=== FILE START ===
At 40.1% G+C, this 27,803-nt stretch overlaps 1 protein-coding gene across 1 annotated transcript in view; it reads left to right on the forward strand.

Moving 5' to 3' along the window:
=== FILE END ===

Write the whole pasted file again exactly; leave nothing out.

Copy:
At 40.1% G+C, this 27,803-nt stretch overlaps 1 protein-coding gene across 1 annotated transcript in view; it reads left to right on the forward strand.

Moving 5' to 3' along the window: